Chris Morris is one of the foremost music critics in Los Angeles. His “Dream in Blue” (American Music) is available now through Amazon. We talked to him about the project, which chronicles the history of one of L.A.’s most innovative bands….
DIYConvention: Tell us about the first time you saw Los Lobos and what you thought?
CHRIS MORRIS: I first saw Los Lobos in the spring of 1980, when they were still an acoustic folk band. They were opening, incongruously enough, for Public Image Ltd at the Olympic Auditorium – the whole story is in the book. My plus-one at that show was Steve Berlin, who was a close running buddy at the time. They were booed and bottled off the stage. The experience stayed with me, because I remembered the show when I saw them again, opening for the Blasters at the Whisky in January 1982. They had metamorphosed into an electric rock band by that point. The latter gig was a revelation – there weren’t any Chicano performers working in a roots style in L.A. I became an instant fan. They were electrifying.
DIY: Was the group held back by its popularity on the wedding circuit? Or did that live experience help them when crafting their own originals?
CM: The Lobos who played weddings and backyard parties were a very different band. At that stage of their career, they weren’t working outside of the East Side, and weddings were regular money gigs for them; you can’t really say that work held them back, for their horizons were limited at that point (pre-1980). They were playing their folk repertoire, and obviously they continued to do so even after they were primarily playing rock music. So I suppose you could say they never lost touch with those roots.
DIY: Talk about the early days of the group vis-a-vis breaking out with original music. What obstacles did they face as Mexican-Americans who were playing a hybrid form of music. Compare and contrast the reception in the hinterlands versus the local reaction to them.
CM: When the band “went electric” in the late ‘70s, playing their restaurant gig at Las Lomas in Anaheim Hills, they were inspired by the punk music they were hearing and absorbing. As teens, they had all played rock ‘n’ roll, so this wasn’t terra incognita to them. I think their great revelation was hearing the Blasters ca. 1980. They realized they could play their own variety of roots-rock. They knew they would have to write their own music and commenced to do so; Dave Alvin’s work for the Blasters, which adapted a panoply of roots styles very personally, was a huge influence on them. I don’t know if you could say the band encountered obstacles – by the time they made their splash in Hollywood in 1982, roots bands were well installed in the punk firmament, and people identified with their sound, which added traditional Mexican styles, most prominently danceable Tex-Mex conjunto music, to the blues-rockabilly-R&B mix. The almost instantaneous embrace of the band by critics around the country helped them secure a following outside the L.A. city limits.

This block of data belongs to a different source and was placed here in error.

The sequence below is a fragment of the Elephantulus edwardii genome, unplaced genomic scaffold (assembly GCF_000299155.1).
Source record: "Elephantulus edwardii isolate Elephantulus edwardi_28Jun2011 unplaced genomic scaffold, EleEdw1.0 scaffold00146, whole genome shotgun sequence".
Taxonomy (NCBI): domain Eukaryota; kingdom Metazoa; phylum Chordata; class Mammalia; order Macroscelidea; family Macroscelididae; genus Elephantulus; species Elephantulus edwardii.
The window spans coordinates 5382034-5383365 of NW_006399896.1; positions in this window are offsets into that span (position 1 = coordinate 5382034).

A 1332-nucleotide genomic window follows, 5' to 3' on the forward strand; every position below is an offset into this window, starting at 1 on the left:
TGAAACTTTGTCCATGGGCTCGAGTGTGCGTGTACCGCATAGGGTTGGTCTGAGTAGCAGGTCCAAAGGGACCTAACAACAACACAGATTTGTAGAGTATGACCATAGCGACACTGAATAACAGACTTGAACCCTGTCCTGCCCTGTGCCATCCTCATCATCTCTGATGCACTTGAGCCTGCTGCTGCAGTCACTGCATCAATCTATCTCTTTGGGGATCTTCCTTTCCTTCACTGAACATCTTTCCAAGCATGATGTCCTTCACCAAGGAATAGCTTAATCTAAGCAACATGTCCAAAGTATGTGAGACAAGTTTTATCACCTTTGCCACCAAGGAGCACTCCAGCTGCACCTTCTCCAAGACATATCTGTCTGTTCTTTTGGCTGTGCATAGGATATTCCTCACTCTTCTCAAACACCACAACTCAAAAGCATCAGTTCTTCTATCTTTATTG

DIY: “La Bamba” – a blessing or a curse for the band?
CM: It was certainly a blessing in many respects – it bought houses for the guys, brought them instant nationwide recognition, and broke them out from the L.A. punk pack. Fortunately, they recognized immediately that they could have instantly been imprisoned by that hit, which was a cover of a long-dead rock star’s best-known song. So they restated their identity with the Spanish-language folk EP “La Pistola y El Corazon,” which won them a Grammy and, most importantly, said loudly, “This is who we are.” Los Lobos have always instinctively known how to deal with the twists and turns of their career.
DIY: The Steve Berlin connection – how did that happen? And what was its importance to the group’s development?
CM: Steve got to know Los Lobos when they were opening for the Blasters; he loved the band, and would often tear across town after a Blasters show to play a gig with them. I don’t think the importance of his production work on “…and a time to dance,” “How Will the Wolf Survive,” and “By the Light of the Moon” can be overestimated. He produced the Lobos’ tracks for “La Bamba” (save the single, which was produced by Mitchell Froom). He also greatly expanded the band’s sound with his sax and keyboard work. So he was a crucial addition to the group early on.
DIY: How did you get involved with this book project?